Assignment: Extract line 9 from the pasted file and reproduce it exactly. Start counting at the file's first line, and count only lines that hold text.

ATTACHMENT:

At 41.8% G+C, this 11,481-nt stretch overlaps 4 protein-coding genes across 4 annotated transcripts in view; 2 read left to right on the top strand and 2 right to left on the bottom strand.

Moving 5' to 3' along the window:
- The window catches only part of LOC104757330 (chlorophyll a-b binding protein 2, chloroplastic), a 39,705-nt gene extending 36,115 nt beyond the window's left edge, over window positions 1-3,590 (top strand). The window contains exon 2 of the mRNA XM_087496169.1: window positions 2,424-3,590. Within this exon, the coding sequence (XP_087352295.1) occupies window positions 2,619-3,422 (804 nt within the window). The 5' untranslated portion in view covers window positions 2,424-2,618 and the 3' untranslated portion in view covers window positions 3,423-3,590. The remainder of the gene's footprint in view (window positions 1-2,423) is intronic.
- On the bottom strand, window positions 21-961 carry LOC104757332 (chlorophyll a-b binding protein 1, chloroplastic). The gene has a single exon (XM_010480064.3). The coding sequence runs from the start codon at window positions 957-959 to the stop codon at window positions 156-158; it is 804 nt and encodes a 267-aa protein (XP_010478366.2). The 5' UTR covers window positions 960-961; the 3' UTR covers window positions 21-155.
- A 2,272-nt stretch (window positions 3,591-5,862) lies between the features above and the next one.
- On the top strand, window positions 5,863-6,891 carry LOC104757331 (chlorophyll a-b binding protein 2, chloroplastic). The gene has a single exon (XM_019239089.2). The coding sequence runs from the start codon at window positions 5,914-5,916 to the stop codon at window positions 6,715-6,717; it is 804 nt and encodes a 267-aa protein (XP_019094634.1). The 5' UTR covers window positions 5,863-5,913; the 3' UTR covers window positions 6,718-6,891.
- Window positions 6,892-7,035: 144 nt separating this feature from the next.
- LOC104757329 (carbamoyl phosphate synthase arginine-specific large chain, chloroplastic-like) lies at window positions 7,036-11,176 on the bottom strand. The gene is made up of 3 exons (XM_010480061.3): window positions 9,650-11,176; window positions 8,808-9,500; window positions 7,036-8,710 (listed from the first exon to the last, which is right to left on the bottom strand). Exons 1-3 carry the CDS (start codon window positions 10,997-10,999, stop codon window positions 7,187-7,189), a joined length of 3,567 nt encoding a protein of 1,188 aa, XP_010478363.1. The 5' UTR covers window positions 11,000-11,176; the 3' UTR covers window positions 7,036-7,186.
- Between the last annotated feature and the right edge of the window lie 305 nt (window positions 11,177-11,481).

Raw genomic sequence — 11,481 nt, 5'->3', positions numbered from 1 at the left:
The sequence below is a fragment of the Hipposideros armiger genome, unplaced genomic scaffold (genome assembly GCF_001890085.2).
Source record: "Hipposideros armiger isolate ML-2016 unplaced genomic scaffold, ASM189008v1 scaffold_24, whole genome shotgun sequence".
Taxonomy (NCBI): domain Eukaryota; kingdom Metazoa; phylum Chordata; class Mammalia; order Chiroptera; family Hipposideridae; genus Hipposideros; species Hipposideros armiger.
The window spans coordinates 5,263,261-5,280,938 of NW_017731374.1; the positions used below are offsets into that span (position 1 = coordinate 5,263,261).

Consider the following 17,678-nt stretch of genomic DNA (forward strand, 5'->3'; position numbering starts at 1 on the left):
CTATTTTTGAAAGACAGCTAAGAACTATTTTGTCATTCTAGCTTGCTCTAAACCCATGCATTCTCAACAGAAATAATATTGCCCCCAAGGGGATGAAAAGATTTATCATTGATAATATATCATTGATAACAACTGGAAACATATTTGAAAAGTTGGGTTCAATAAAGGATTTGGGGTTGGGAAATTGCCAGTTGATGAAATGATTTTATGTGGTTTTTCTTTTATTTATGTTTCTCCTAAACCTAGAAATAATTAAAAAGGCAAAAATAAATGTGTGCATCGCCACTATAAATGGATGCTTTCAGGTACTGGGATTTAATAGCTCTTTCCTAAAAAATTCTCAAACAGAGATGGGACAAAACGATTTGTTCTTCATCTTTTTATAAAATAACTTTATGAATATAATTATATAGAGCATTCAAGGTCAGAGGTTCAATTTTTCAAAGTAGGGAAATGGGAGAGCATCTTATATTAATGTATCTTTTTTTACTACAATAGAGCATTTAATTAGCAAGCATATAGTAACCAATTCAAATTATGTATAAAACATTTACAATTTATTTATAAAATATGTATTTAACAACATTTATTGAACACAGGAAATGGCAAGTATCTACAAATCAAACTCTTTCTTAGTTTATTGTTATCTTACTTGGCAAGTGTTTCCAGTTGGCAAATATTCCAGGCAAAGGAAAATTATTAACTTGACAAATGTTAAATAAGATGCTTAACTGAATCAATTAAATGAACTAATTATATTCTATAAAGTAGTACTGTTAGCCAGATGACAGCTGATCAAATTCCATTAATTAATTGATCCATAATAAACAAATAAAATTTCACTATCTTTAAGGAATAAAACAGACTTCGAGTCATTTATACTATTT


- Between the last annotated feature and the right edge of the window lie 305 nt (window positions 11,177-11,481).